Bachelor Degrees are typically four-year programs that prepare students to enter the workforce or go on to earn a graduate degree. While students who are looking to pursue a graduate degree in forensic science will benefit significantly from earning a bachelors in the field, it is not entirely necessary. Bachelor in forensic science programs often requires their students to declare a specialization within the field. Often bachelor degree candidates will earn their degree in an area of science, such as biology or chemistry, with a minor in forensic science. Some of the upper-level courses that students will take a bachelors in forensic science program include physics, anatomy and physiology, and genetics.
Masters in Forensic Science
Masters programs are generally two-year programs that focus on a particular specialization within the field of forensic science. Students should have a specific career path in mind if they are looking to apply to masters programs, as careers at the upper-levels of forensic science require highly particular skill sets. In the next section, we will break down some of the most popular specializations for students to choose from. A masters degree will qualify graduates for some of the most lucrative career options in forensic science, including the medical examiner, forensic engineers, and crime laboratory analysts. These positions also come with excellent job stability, as the amount of forensic professionals employed in the United States is projected to go up over the next decade according to the Bureau of Labor Statistics.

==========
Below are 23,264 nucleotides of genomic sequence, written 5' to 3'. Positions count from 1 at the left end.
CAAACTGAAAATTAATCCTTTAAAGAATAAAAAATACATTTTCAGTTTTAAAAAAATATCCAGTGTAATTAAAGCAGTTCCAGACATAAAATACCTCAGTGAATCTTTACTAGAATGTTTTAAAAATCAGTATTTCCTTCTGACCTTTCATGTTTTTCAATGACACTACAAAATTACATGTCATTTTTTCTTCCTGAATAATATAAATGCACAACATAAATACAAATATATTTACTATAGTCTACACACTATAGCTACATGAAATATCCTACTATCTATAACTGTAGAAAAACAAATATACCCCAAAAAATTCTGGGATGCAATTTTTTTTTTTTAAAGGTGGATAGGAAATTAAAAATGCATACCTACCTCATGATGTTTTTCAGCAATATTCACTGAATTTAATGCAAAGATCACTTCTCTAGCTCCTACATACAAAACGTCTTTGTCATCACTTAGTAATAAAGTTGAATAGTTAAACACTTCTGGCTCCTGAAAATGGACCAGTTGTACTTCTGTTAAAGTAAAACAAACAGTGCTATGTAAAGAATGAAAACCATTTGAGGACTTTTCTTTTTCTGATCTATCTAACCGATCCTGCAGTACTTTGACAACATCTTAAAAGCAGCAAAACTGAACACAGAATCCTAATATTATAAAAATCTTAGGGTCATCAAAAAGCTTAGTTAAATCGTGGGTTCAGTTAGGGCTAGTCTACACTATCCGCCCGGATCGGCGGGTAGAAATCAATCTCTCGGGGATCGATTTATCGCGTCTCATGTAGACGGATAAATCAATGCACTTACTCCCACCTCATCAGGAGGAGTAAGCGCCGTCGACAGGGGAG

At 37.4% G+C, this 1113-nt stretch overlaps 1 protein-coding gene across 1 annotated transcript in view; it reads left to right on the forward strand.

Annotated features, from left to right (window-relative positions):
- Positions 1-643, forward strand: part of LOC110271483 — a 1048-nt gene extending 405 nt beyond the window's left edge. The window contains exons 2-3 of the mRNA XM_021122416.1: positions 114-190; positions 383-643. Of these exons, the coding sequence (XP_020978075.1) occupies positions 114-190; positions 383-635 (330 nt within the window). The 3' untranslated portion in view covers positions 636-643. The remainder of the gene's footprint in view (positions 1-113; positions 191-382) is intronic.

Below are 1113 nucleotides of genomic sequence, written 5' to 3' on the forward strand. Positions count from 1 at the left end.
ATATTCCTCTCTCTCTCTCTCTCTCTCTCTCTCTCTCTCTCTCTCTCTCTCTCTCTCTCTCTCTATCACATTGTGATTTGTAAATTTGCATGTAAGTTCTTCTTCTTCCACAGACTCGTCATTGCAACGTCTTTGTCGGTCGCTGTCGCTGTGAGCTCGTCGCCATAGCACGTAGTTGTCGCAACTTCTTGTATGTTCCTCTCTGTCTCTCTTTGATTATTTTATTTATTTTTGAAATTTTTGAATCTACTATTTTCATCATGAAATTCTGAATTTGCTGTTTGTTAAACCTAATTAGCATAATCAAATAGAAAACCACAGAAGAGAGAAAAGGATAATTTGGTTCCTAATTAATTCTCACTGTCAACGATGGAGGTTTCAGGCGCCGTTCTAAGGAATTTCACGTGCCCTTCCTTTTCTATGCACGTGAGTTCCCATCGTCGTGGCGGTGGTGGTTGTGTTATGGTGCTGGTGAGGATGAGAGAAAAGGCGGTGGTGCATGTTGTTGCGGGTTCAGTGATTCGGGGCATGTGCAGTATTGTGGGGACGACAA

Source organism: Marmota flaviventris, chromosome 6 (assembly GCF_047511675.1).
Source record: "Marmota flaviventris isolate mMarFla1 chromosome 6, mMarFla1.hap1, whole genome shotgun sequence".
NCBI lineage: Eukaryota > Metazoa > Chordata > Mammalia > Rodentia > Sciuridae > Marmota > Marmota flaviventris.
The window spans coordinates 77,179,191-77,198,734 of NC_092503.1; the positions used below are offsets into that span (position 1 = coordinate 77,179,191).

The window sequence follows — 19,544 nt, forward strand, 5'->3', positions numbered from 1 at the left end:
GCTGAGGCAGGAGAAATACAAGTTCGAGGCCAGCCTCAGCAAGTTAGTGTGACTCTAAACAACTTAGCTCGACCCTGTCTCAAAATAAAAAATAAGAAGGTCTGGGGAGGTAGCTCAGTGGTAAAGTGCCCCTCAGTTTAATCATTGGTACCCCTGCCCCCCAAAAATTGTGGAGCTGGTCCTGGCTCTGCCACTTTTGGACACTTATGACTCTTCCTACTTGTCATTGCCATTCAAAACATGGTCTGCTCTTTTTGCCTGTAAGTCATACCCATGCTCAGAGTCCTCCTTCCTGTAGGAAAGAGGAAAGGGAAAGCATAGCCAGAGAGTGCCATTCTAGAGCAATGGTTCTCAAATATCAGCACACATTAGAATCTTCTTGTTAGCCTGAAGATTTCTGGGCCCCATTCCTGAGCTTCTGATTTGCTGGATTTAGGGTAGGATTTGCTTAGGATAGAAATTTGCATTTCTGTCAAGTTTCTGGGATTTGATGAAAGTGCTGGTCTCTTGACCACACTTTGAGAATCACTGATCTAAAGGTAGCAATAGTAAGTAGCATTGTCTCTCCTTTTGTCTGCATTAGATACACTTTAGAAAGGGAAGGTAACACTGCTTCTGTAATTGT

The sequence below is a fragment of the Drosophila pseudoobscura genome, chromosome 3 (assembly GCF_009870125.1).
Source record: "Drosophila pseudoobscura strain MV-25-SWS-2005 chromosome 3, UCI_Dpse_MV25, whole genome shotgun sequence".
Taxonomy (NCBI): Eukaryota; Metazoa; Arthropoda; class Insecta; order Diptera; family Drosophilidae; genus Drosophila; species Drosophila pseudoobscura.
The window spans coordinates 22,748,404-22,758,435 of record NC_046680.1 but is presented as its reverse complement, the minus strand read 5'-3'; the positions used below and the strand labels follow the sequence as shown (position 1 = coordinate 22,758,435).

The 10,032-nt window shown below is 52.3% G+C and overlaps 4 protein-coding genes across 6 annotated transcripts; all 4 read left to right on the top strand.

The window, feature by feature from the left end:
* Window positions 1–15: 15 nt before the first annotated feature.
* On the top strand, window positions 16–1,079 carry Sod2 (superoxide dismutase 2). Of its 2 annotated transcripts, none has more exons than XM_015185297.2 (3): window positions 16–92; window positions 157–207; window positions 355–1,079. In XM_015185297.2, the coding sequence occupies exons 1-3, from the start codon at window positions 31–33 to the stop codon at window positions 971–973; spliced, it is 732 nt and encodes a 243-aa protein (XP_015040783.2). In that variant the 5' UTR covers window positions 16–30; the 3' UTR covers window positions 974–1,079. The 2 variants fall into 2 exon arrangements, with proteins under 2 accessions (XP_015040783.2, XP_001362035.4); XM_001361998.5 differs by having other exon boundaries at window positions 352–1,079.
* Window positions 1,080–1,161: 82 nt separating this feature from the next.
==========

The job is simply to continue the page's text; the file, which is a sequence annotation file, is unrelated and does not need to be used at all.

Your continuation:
Doctorates in Forensic Science
Doctorates in Forensic Science are meant for professionals who are looking to revolutionize the field of forensic science. Doctorates take anywhere from three to seven years to complete and go beyond preparing students for a particular career path. With technology providing a wide variety of new tools for criminal justice, there is a wide range of new possibilities and dynamics that are waiting to be harnessed by motivated young professionals. Some of the most famous forensic scientists in history include Alec Jeffreys, Sara Bisel, and Cyril Wecht. If you are looking to enter the history books and change the path of forensic science for the better, then a doctorate in forensic science will be the right choice.